Dams and Earthquakes

Thousands of Chinese citizens protest forced resettlement by hydro dam, clash with police

(March 31, 2011) Thousands of Chinese residents displaced by the Xiangjiaba hydrodam protest China’s resettlement policies.

Photo by Apple Daily, Hong Kong

Steve Lafleur
Probe International

At least 2,000 migrants displaced by the Xiangjiaba dam on the upper Yangtze River took to the streets last Friday to protest the government’s resettlement policy, resulting in a clash between police and protesters. According to the Hong Kong-based Information Centre for Human Rights and Democracy, up to 50 people have been injured.

The Chinese government dispatched 1,500 riot police to disperse the protesters, who had been blocking a main road and bridge over the Yangtze River for four days.   The protesters hurled bricks and rocks at the heavily armed police.  The protesters were driven away Tuesday, when police called in armoured personnel carriers to put down the riots.

This is not the first time that migrants have protested the dam, located in the south-west Chinese province of Yunnan. Last June, prior to the relocation, a demonstration was held at the head office of the project, where dozens of protesters were injured by riot police.

At issue is the inadequate provisions made by the government for the roughly 100,000 villagers displaced by the dam.  Low compensation and poor housing are among the chief complaints, though villagers are also upset that the government is only paying 1/5th of the cost of relocating a local graveyard, which will be flooded by the dam.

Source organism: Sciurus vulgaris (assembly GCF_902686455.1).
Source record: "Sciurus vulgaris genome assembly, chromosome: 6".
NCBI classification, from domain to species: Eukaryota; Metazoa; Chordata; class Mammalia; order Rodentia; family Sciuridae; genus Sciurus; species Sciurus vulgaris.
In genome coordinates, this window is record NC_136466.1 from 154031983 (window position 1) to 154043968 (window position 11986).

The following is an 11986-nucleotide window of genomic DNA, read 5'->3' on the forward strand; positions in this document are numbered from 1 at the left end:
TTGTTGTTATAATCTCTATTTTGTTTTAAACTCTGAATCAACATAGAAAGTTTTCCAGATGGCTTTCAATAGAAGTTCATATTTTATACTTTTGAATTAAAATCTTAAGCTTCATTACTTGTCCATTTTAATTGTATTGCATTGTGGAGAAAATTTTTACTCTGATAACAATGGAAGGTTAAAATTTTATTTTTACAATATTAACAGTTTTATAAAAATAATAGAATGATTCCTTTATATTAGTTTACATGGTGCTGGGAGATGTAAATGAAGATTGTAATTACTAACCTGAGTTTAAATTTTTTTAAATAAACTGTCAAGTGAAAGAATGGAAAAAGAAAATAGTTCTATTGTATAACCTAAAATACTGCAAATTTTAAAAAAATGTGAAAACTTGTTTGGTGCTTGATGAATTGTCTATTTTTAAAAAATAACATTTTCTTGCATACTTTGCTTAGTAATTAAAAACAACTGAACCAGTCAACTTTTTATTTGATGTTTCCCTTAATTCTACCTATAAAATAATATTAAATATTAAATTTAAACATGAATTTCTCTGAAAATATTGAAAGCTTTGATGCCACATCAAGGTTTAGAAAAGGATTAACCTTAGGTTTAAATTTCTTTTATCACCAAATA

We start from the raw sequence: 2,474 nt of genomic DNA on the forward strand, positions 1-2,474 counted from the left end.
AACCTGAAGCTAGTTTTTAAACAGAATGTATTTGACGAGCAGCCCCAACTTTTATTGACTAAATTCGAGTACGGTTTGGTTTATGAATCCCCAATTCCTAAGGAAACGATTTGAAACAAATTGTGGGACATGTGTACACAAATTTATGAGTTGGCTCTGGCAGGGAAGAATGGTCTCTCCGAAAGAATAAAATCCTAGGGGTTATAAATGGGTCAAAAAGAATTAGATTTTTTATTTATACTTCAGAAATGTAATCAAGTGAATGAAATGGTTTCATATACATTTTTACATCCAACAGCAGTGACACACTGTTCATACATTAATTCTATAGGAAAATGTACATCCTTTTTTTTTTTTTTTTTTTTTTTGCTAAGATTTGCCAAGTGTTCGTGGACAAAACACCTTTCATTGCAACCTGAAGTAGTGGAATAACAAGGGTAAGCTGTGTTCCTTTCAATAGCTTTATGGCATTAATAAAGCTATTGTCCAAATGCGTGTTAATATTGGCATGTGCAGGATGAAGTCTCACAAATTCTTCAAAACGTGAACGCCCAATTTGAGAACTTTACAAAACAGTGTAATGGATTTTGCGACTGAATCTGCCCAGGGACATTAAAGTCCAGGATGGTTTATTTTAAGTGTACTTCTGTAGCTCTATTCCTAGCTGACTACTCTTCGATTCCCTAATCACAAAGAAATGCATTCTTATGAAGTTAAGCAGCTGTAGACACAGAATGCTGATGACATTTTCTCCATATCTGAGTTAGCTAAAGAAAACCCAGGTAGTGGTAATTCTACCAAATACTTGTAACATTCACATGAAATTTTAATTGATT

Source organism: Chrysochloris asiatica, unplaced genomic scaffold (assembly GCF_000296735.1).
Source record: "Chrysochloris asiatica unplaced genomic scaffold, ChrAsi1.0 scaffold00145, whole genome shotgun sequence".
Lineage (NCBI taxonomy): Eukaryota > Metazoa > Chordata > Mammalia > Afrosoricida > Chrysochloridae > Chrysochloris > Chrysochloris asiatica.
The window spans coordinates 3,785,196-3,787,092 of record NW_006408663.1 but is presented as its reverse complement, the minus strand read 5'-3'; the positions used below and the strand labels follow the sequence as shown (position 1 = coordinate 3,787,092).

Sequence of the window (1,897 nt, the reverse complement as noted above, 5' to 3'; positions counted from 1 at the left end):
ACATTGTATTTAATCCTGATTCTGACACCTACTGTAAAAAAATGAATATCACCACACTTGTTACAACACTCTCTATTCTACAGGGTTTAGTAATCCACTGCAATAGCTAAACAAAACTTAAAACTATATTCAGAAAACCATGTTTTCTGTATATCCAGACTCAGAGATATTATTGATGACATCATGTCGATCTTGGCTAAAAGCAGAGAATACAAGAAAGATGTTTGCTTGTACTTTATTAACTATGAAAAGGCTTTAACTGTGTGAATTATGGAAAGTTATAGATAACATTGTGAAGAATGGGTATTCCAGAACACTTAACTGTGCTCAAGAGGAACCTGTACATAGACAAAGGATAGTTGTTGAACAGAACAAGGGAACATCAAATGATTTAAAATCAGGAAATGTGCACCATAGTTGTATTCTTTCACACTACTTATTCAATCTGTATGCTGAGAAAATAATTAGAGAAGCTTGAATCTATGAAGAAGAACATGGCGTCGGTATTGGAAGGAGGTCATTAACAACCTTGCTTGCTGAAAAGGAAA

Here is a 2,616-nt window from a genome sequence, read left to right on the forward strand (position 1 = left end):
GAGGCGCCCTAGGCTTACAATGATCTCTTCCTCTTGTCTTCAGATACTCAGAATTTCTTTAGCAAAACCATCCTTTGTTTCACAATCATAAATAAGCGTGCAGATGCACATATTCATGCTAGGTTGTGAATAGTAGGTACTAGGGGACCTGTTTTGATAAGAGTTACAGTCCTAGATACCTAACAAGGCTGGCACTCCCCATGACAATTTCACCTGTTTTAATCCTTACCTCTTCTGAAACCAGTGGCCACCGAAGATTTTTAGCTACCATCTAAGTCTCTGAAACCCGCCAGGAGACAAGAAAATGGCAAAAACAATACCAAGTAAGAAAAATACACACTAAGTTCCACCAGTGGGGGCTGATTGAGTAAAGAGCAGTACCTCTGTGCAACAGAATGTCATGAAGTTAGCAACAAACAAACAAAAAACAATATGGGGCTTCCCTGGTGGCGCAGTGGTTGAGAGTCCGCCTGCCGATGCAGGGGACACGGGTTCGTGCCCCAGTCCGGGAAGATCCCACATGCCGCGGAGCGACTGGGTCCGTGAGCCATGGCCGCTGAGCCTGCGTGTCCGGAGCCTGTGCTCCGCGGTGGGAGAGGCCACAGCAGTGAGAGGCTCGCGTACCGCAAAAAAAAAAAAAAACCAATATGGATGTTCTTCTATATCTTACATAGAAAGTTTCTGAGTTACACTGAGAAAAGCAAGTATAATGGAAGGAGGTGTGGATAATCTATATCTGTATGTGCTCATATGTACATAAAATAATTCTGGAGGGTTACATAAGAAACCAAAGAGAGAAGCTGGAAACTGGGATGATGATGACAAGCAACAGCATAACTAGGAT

The catalyst for this most recent protest appears to have been the 6.8 magnitude earthquake in nearby Myanmar (Burma), and another recent earthquake in Yunnan which was felt by the migrants. They fear that their new homes, built in a seismic zone, may fare as poorly as the shoddily built “tofu” schools that collapsed in the deadly 2008 earthquake in neighbouring Sichuan province, killing an estimated 7,000 school children.

The $11.5 billion Xiangjiaba dam is one of a dozen hydropower projects being built by the Three Gorges Corporation on the Jinsha River. The Xiangjiaba dam will be the fourth largest in China when it is completed next year.

Steve Lafleur is a Research Associate with Probe International.

To see the location of the Xiangjiaba Dam, click here

Further Reading

Chinese police quash protest over land rights

Police, protesters clash over China dam

New migrants, same story

River blocked for China’s new gigantic hydropower project

1 reply »

  1. Excellent article,

    The World Bank estimates that forcible “development-induced displacement and resettlement” now affects 10 million people per year. According to the World Bank an estimated 33 million people have been displaced by development projects such as dams, urban development and irrigation canals in India alone.
    India is well ahead in this respect. A country with as many as over 3600 large dams within its belt can never be the exceptional case regarding displacement. The number of development induced displacement is higher than the conflict induced displacement in India. According to Bogumil Terminski an estimated more than 10 million people have been displaced by development each year.
    Athough the exact number of development-induced displaced people (DIDPs) is difficult to know, estimates are that in the last decade 90–100 million people have been displaced by urban, irrigation and power projects alone, with the number of people displaced by urban development becoming greater than those displaced by large infrastructure projects (such as dams). DIDPs outnumber refugees, with the added problem that their plight is often more concealed.

    This is what experts have termed “development-induced displacement.” According to Michael Cernea, a World Bank analyst, the causes of development-induced displacement include water supply (dams, reservoirs, irrigation); urban infrastructure; transportation (roads, highways, canals); energy (mining, power plants, oil exploration and extraction, pipelines); agricultural expansion; parks and forest reserves; and population redistribution schemes.

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